“Selamat Datang” to Kuala Lumpur!
Kuala Lumpur, popularly called as KL and dubbed as Asia’s “Green Capital” and “Asia’s Cybercity,” is the capital of Malaysia. The mixed influences of Malay, Indian and Chinese cultures are palpable everywhere you go. It is a mélange that is reflected in its infrastructures and culture. Old colonial buildings dating from the 1890s still stand and there is a profusion of religious landmarks – Buddhist temples, mosques and Hindu Shrines. Along with these are modern edifices dominating the skyline and the landscape – towering skyscrapers, expansive shopping malls and luxurious hotels. The mélange is felt even in streets – in its people’s tongues (languages) and flavors (cuisines).
Deserving Title “Asia’s Green Capital”
No other city is as wonderfully blended with nature as KL. A Time post has this Introduction about KL:
“By design or lack of populace, Kuala Lumpur is Asia’s green capital, where monkeys scamper close to skyscrapers and the occasional boa constrictor slithers across six-lane traffic. Centered around a colonial inheritance of ordered landscaping and dominated by palm-lined freeways, K.L. offers room to breathe and to contemplate the meeting of cultures…”
In the post Kuala Lumpur: Southeast Asia’s Greenest City by Olivier Dombey for Hotel Travel, he writes:
“Kuala Lumpur’s evolution … is testimony to man’s power over nature, but … the city from the heights of Menara KL … nature is all around. In fact Kuala Lumpur is one of the greenest cities in Southeast Asia boasting beautiful parks, inner city walkways…”
“In its rush to modernise, KL has seen many of its beautiful buildings demolished, but this green city still has an impressive number of colonial-era buildings … in the most … colourful quarters, such as Chinatown, Little India and Kampung Baru; the bustling centres of KL’s Chinese, Malay and Indian communities.”
KL is not all about shopping. It offers tourists the Batu Cave that is home many bats. It also boasts of the world’s largest free-flight, walk-in and interactive aviary, the KL Bird Park, which is home to over 3,000 birds. Then there is the Butterfly Park with some 6,000 butterflies fluttering around. At the heart of the Green City is the Lake Gardens, a verdant spot that pumps oxygen into the city and home to Tun Abdul Razak Heritage Park.
When it comes to food and cheap eating out, no other Asian city can compare to KL. More than the price, it is the variety, the flavors and the culture that makes eating here an experience. Malaysian cuisine reflects the ethnic fusion of the hybrid local population – Malay, Chinese and Indian.
To make and connect with makan kaki (food friends) and the locals, you need to dive into the gastronomic melting pot of the city, in the streets and high-end restaurants throughout the city. Chinatown and Masjid India are exotic food centers you shouldn’t miss and Baba –Nyonya or Peranakan cooking are a must try.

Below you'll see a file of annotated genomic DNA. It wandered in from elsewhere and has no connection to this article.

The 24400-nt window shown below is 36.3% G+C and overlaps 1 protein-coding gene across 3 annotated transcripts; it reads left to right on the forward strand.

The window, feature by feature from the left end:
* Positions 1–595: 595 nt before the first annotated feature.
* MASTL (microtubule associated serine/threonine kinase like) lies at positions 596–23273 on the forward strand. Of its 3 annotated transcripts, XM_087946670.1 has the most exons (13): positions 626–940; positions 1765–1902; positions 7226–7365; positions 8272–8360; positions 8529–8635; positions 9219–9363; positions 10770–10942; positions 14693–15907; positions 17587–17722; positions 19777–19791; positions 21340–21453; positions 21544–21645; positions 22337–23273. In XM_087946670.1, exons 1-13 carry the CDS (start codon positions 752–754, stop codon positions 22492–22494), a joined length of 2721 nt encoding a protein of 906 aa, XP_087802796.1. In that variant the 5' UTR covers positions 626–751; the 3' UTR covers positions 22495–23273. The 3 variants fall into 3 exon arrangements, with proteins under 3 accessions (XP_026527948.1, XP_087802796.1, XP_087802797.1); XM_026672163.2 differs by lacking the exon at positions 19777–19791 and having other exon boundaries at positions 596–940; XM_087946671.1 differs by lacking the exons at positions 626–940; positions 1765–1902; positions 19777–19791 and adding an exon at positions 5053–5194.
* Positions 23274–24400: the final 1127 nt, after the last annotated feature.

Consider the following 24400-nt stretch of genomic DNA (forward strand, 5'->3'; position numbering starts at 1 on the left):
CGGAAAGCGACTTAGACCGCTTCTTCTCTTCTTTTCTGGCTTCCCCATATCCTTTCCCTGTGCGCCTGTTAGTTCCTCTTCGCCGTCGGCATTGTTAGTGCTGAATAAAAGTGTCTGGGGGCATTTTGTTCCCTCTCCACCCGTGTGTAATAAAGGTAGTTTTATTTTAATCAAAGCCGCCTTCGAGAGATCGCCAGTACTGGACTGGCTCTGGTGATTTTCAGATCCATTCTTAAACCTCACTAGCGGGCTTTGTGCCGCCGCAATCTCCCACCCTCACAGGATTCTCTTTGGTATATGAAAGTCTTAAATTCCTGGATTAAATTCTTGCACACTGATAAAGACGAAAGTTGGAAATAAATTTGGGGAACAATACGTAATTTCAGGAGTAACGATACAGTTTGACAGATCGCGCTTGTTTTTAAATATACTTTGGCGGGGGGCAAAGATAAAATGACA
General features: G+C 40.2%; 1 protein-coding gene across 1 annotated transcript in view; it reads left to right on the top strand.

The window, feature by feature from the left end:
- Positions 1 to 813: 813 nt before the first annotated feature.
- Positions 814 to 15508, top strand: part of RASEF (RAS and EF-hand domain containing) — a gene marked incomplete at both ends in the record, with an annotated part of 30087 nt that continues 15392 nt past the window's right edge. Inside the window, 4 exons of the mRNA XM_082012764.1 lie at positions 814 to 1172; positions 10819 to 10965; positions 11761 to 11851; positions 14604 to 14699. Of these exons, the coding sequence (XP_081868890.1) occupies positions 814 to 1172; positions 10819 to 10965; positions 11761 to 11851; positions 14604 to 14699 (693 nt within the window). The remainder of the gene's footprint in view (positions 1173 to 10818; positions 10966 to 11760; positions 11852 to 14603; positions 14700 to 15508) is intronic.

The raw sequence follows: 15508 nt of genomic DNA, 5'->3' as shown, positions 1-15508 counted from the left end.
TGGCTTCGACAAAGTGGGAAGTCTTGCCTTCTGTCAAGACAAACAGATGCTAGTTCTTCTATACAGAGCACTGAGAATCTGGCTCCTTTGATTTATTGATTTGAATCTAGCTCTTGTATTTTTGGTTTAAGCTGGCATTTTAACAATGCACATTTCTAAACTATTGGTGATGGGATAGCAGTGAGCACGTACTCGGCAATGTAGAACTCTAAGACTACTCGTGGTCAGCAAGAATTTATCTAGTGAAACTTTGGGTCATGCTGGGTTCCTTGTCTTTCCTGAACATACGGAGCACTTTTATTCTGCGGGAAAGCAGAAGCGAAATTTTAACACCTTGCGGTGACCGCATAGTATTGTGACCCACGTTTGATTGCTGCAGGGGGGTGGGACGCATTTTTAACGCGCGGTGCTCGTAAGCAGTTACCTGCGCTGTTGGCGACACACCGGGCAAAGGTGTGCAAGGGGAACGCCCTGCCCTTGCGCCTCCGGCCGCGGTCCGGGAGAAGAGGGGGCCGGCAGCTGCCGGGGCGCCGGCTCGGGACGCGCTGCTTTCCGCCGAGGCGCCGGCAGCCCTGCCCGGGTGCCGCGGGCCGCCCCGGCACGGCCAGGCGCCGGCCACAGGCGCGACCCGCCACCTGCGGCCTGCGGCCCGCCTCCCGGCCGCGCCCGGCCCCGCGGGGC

You can’t possibly eat everything listed in Time Out’s 101 things to do in KL: Food and Drink, but it can help you discover where to go or what to do to taste the best that KL has to offer its visitors. For a shorter list and the best street foods, there are 27 Malaysian Street Foods (You Need to Eat in This Lifetime) that you can heck in the post for BuzzFeed Life by Lucky Peach. For a brief stay over in KL, you can narrow down your choices to 10 must eats shared by LayIronChef in the post Ten Things to eat in Kuala Lumpur.
Foods sold in the streets of Kuala Lumpur are among the best in the world, but there are restaurants that are must try too. For a quick guide, you can tick one by one the items in the list suggested by The Culture Trip in this post A Taste of Malaysia: The 10 Best Restaurants in Kuala Lumpur ranging from “the best brunch options in KL, and to the best Nyonya restaurants throughout the country.”
Feeding Your Eyes and Soul
The most visited iconic landmarks in Kuala Lumpur have made the city a popular destination for this world travelers. There are many attractions that can lure visitors looking for natural and modern features that define this city’s unmistakable charm.
The Lonely Planet features some of these must see and visit attractions in the page Sights in Kuala Lumpur, which includes the following:
- Petronas Towers
- Old KL Train Station
- Stadium Merdeka
- Rumah Penghulu Abu Seman
Cultural/Museums and Galleries
- Royal Museum
- National Visual Arts Gallery
- National Museum
- National Textiles Museum
- Sin Sze Si Yan Temple
- Sri Sakthi Vinayagar Temple
- St. Mary’s Anglican Cathedral
Natural/ LakesRivers and Waterfalls: Lake Titiwangsa
Neighborhood/Villages: Kampung Baru
On a 24-hr visit, you don’t need to go far. The Golden Triangle is the place to be. This is also the destination for those who want modern conveniences (malls and restaurants). The area is hemmed in by a cluster of major shopping malls and top eating and entertainment places – Jln Bukit Bintang, Jln Raja Chulan and Jln Sultan Ismail. For foodies, Jin Alor is a food paradise. East of KLCC are Jln Ampang and Jln Tun Razak, while south of Bukit Bintang is Pudu, the Chinese district where the largest wholesale clothing market and wet market are located.
Aside from those already mentioned, the other iconic landmarks in Kuala Lumpur you would want to visit are:
- Menara KL Tower, Jalan P.Ramlee
- Chinatown, Jalan Petaling
- Sultan Abdul Samad Building
- Sunway Lagoon Theme Park, Petaling Jaya
- Aquaria KLCC
- Jalan Alor Bukit Bintang
- Central Market Chinatown
With all these gastronomic, natural and modern attractions, it is not surprising why it is a destination for over 25 million international tourists. Its booming economy makes it a convenient destination, even for multigenerational travelers. What is so amazing is how you can find luxury accommodations here for a small price tag, a sure winner for backpackers. If you say, “I “heart” Kuala Lumpur!”… everyone who’s been here will understand.